The stethoscope is a frequently used medical instrument. You may remember a time when a doctor pressed one against your back and chest to listen to the sounds made by organs like the heart and lungs during a routine physical. The disc-shaped resonator helps the physician hear high and low tones when connected to the hollow tubes and ear pieces. This is beneficial because it can help medical professionals discover underlying disorders more easily.
Invention & Early Years
Before stethoscopes became widely used, most doctors would simply place their ears to a patient’s chest to hear. Naturally, this accounted for some uncomfortable interactions, particularly between male physicians and female patients. Considering it was the beginning of the Victorian Era and such circumstances were more taboo, one French physician named Rene Laennec, devised an instrument in 1816 that would bypass the problem.
The first model was just a rolled piece of paper to listen to the echoes of the heart from a distance. From this original design, he was able to incorporate more parts that helped him hear more clearly than even pressing an ear against the chest.
For example, he took his original idea and developed an instrument crafted from a hollow wooden tube with a funnel that was placed into the physician’s ear for clearer auscultation. Still far from the models we have today, the resemblance became closer during the 1850s when Arthur Leared developed a dual eared model with metal parts, for even more accurate results.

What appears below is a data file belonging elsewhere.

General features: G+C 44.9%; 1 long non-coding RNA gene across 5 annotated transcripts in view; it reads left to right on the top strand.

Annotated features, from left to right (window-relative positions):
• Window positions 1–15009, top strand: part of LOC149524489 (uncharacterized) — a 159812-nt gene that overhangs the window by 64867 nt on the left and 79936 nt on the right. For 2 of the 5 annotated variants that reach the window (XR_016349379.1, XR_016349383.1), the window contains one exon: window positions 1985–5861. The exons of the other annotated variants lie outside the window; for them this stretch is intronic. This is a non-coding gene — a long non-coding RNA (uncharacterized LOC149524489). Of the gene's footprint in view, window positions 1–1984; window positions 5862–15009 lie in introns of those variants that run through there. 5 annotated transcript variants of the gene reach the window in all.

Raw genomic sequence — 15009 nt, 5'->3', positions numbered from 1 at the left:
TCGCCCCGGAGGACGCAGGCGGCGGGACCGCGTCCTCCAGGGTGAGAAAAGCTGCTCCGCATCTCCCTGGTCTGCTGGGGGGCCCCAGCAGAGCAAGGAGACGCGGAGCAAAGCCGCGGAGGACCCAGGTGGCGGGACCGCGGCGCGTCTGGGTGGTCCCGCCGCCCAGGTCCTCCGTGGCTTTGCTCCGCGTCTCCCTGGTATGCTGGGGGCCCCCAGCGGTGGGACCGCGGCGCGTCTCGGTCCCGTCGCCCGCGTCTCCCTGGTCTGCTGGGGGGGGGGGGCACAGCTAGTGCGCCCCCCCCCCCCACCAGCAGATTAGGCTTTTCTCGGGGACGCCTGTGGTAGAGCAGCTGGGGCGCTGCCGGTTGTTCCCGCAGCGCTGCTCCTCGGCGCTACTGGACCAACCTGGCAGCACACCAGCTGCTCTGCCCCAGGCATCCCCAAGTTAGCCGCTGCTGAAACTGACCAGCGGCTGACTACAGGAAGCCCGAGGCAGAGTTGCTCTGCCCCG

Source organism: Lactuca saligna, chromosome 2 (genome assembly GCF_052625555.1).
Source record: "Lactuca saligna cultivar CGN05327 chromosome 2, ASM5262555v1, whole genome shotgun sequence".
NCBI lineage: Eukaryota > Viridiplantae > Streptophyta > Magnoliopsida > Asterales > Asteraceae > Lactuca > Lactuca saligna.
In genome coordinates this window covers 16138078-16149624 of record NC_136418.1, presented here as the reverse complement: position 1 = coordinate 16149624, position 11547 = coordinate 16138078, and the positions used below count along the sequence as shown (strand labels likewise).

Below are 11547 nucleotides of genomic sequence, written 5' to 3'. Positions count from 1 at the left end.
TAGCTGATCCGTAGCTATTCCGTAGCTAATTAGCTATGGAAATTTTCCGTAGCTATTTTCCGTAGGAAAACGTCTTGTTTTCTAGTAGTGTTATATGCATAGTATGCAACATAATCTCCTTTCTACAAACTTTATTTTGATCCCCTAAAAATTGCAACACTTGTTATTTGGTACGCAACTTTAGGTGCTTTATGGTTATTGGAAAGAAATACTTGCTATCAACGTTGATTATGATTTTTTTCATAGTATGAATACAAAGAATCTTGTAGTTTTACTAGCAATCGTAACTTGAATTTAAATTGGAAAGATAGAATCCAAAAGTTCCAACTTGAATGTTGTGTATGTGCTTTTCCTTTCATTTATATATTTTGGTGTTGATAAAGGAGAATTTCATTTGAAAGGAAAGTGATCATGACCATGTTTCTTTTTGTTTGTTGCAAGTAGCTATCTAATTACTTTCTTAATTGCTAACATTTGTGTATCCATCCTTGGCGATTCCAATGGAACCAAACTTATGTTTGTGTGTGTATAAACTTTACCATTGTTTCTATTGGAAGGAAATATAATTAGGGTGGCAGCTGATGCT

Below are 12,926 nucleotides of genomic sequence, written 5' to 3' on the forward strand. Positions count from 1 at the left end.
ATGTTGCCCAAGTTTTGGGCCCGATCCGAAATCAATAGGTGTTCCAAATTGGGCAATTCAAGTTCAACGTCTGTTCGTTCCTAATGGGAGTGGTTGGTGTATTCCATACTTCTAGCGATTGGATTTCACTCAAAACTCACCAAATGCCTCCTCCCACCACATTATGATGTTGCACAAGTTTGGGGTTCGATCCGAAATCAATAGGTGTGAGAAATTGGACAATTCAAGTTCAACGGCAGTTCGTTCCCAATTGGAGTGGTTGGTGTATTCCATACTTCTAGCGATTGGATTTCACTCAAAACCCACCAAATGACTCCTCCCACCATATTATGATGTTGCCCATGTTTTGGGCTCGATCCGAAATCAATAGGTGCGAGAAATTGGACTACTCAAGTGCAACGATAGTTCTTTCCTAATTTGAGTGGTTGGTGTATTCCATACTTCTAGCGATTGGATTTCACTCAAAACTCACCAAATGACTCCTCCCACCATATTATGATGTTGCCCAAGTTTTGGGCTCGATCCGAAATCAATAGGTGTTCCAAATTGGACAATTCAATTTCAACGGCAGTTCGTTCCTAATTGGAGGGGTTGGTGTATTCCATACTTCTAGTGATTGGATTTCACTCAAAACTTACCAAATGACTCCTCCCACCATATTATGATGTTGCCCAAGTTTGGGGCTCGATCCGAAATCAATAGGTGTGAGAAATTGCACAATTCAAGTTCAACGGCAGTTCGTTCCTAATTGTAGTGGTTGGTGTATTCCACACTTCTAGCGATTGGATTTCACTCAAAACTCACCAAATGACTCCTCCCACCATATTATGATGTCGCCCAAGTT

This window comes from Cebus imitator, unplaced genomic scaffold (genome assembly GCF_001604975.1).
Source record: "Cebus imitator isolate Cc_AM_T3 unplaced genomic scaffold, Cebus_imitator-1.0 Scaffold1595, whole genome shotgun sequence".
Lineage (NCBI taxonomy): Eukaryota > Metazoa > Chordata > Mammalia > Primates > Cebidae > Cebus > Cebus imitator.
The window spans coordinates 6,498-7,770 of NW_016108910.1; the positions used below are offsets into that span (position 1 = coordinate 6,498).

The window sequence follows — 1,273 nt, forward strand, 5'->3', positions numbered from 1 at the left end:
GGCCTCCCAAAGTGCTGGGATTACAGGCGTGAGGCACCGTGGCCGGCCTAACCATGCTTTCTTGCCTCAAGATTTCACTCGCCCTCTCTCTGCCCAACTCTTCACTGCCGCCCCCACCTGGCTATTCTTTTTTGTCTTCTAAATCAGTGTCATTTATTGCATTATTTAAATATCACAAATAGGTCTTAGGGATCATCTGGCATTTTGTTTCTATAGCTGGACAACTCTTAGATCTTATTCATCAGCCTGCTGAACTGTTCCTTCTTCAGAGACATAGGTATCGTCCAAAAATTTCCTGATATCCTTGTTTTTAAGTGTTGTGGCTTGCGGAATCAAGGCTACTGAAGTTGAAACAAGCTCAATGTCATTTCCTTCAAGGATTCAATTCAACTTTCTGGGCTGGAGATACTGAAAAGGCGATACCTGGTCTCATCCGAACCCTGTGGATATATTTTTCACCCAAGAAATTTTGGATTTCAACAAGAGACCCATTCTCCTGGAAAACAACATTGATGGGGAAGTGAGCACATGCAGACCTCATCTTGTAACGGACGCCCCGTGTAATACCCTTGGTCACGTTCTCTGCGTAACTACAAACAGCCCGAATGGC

By the early 1900s, latex was being used between the chest piece and the earpieces to make use easier, and only 50 years later latex tubing became the norm, making them even more flexible than before. During this period, Rappaport and Sprague developed a two-sided chest piece that helped physicians listen to both the heart and lungs. However, it was difficult to get clear sounds due to constant interference.
The late 20th century brought about much more developed prototypes. One of the most prominent physicians who helped improve the stethoscope was David Littmann, a British doctor who cemented the success of the two-sided chest piece. Now medical professionals could more precisely hear low and high-frequency sounds from the chest cavity.
Dr. Leslie A. Geddes, a physician and biomedical engineer, took it a step further by introducing the electronic stethoscope. This increased ease and reliability even further when diagnosing heart and lung conditions. It is now considered the gold standard in many medical practices.
Today’s stethoscopes come in many shapes and sizes, each with their own unique features used for a multitude of conditions. The most common application is still the assessment of cardiovascular and pulmonary functioning.
For small children, pediatric stethoscopes have been developed to fit their smaller frames, with more petite tubing and chest pieces. Veterinarians also can order animal-tailored models designed to pick up a wider range of frequencies to better treat more species of animals.
The newest models are much more sensitive and accurate than before. They allow doctors to detect even more subtle conditions like irregular heart rhythm and murmurs. After use, electrical stethoscopes can store patient data for later review, giving a better overall view of the patient's health.
Digital stethoscopes even have advancements like Bluetooth connectivity, advanced auscultation amplification, background noise cancelation, and tunable chest pieces for high-end precision.